Student dies after taking toxic slimming pill ‘Russian Roulette’ she bought online

Eloise Parry, of Shrewsbury, Shropshire, collapsed after buying and taking 2,4 dintrophenol (DNP), first used to make bombs during World War I, court said

Eloise Parry, 21, died after taking slimming pills she bought online

A student was killed by an online steroid dealer accused of manslaughter, who sold her a toxic slimming drug “Russian Roulette”, a court heard today.

Eloise Parry, 21, allegedly bought the pills containing the toxic substance dintrophenol (DNP) from Bernard Rebelo, 32, after seeing him advertise them on web forums.

Rebelo, from Gosport, Hampshire, is on trial for manslaughter, accused of buying the powder from a chemical factory in China and selling it in pill form to people around the world, including Ms Parry.

A court heard that Ms Parry took eight capsules but collapsed and suffered a fatal heart attack.








Bernard Rebelo appeared at the Old Bailey for his retrial
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Rebelo is accused of deceiving British Customs by mislabeling the packages of the deadly “devil’s cutting agent” he ordered from China as turmeric.

DNP is not intended for human consumption and was first used to make bombs during World War I.

Ingesting the drug has been compared on social media to playing Russian roulette and is popular among dieters for its “fat-burning” qualities, Old Bailey said.

Rebelo appeared in court today for a new trial for manslaughter.

Prosecutor Richard Barraclough, QC, said the man demanded online payment via Bitcoin cryptocurrency and successfully resurrected his websites after they were repeatedly taken down by the FSA and Interpol .








The student, from Shropshire, suffered a heart attack in April 2015
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Reopening the case today, the lawyer said: “On April 12, 2015, a vulnerable and deeply troubled 21-year-old woman suffered a most distressing death after buying from the accused on the internet and consuming a highly toxic chemical called DNP which was sold as a slimming agent.

“Eloise had an eating disorder and was diagnosed with bulimia. It is a condition similar to anorexia.

“We will examine his psychological and emotional state in detail.

“She started buying 2,4 dintrophenol (DNP) from the defendant in February 2015.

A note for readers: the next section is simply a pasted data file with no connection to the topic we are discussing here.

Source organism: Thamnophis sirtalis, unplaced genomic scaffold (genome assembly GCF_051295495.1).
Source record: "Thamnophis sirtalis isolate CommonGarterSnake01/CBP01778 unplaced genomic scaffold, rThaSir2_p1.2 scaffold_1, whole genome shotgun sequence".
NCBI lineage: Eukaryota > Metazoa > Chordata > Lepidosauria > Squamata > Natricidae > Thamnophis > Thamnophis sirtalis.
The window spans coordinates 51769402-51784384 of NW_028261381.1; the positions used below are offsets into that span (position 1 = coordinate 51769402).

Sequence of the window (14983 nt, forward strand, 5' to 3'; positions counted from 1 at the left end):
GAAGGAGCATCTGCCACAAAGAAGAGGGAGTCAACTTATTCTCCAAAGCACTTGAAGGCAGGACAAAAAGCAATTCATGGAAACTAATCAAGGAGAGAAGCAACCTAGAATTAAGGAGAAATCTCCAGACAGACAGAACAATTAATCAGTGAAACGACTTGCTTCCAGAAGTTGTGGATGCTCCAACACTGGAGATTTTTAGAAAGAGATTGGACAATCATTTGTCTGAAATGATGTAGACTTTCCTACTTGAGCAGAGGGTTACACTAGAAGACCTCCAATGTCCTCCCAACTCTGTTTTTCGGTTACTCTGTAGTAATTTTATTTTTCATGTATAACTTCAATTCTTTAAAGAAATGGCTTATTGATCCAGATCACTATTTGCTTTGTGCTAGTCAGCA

“She became at least psychologically addicted to and addicted to the chemical.

“DNP was first used as a base material for ammunition during World War I.

“It was then used in the 1930s to aid weight loss as it was found to boost human metabolism and eat away at calories consumed.”








Student took diet pills containing controversial drug DNP
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Ms Parry’s mother Fiona opened up about her grief after the investigation
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The jury heard that Rebelo was operating from his own flat in Harrow, north-west London, and “went to great lengths to disguise” his business.

But Ms Parry, from Shrewsbury, Shropshire, died in hospital in April 2015 after taking the pills.

Mr Barraclough, QC, continued: “The defendant purchased DNP which is a yellow powder from an industrial chemical plant in China. It was supplied in drums.

“He operated in an apartment in Harrow, London, where he put the powder in capsules and then sold it on the Internet.

“The profits of the company were considerable. The defendant started his operation selling steroids to bodybuilders and then entered the DNP market.








Harrow, northwest London businessman denies manslaughter
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“His websites were linked to articles and reviews on popular bodybuilding forums, for example www.eroids.com, musclegurus.com and the social media site www.reddit.com.

“He went to great lengths to disguise the product he was providing by labeling and misdescribing it in a way that would mislead customs and enforcement authorities in the UK and elsewhere.

“His website was shut down on occasion, but he was able to resuscitate it.

“He knew it was dangerous not only because one of his associates had consumed DNP and suffered some of its toxic effects which in his case were not fatal, but because it was well known that many authorities and organizations warned of the dangers of consuming the chemical.

Jurors learned that the accused had previously been convicted of selling food unsafe for human consumption.

Rebelo, of Harrow, denies manslaughter.

The jury learned today that the proceedings are a new trial, following a ruling by the Court of Appeal.

The trial continues.


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